The first 10 Griffon vultures (Gyps fulvus) arrived on Friday evening at Larnaca airport from Spain, of the 30 that will reinforce the rapidly dwindling local population of the species.
According to project coordinator BirdLife Cyprus the first 10 birds arrived “safe and sound”.
“The birds were ringed and are now in their temporary home, in the special acclimatisation cage of the Game and Fauna Service in the Limassol district,” the group said.
They will stay there for five to six months before their release into nature. Another five birds are expected to arrive on Sunday, while another 15 will arrive at a later stage.
“The fate of these birds is now in our hands,” BirdLife said. “With the cooperation of all stakeholders, we can and must ensure adequate living conditions for these birds in a safe natural environment, free from poison and other threats.”
The arrival of the birds is part of the ‘Life with Vultures’ programme’s efforts to prevent their extinction and strengthen their extremely diminished population on the island.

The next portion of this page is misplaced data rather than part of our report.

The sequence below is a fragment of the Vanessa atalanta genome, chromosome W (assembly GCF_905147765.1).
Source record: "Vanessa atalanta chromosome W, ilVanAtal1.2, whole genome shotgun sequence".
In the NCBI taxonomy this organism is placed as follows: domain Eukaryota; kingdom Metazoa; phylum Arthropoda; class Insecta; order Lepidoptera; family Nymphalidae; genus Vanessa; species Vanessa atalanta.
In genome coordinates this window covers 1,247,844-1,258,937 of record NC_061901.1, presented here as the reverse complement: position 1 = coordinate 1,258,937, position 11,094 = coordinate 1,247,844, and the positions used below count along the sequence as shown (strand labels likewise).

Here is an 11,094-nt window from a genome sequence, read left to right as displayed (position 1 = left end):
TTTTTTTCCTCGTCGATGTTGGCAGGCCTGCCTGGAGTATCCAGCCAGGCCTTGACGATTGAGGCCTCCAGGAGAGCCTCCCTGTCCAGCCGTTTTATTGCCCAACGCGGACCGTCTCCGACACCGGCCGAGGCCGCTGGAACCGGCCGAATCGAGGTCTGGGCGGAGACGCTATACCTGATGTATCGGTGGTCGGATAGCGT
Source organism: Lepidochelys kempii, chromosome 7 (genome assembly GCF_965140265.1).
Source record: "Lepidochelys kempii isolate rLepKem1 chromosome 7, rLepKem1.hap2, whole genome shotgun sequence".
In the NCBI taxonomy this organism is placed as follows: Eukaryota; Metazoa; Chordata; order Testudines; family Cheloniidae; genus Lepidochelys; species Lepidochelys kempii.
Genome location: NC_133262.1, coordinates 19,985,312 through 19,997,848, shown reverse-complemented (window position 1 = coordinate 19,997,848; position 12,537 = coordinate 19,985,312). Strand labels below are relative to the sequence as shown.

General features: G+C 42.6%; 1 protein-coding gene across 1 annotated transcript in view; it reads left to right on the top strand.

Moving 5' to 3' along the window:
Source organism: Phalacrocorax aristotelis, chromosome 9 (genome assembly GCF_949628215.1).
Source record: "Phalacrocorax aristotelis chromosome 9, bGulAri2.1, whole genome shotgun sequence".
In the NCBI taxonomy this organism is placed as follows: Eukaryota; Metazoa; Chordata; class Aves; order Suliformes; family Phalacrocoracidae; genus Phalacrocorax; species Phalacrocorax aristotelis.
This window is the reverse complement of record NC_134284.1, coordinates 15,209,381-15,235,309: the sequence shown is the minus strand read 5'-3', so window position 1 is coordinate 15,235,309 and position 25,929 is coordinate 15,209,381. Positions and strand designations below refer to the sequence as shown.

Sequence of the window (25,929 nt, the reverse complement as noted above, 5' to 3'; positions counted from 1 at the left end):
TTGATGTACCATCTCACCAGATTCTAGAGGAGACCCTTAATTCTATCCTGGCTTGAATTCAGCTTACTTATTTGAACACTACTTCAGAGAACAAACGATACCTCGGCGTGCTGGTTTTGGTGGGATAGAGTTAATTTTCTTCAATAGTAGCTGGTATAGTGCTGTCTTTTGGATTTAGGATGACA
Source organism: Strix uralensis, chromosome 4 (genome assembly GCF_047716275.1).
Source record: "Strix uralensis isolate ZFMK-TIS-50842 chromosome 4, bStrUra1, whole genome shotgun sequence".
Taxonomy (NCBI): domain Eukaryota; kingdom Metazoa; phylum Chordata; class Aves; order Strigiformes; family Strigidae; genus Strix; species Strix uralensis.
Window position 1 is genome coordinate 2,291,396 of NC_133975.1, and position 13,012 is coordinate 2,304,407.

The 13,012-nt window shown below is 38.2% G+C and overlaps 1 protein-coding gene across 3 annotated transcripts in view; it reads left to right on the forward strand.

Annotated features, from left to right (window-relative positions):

The newcomers are to boost the island’s small population of 18-20 birds of this species, which cannot multiply substantially without human intervention, BirdLife said.
It added that without targeted conservation actions, Griffon vultures have been predicted to disappear from Cyprus in the next 15 years.
The project is a collaboration between BirdLife Cyprus, the Game and Fauna Service, Terra Cypria and the Vulture Conservation Foundation, and aims to tackle the main threats facing the Griffon vulture through a targeted campaign and a number of actions.
These include actions against the use of poison baits, actions to counter collisions with overhead powerlines as well as actions to increase feeding opportunities for the provision of safe supplementary food to the vultures.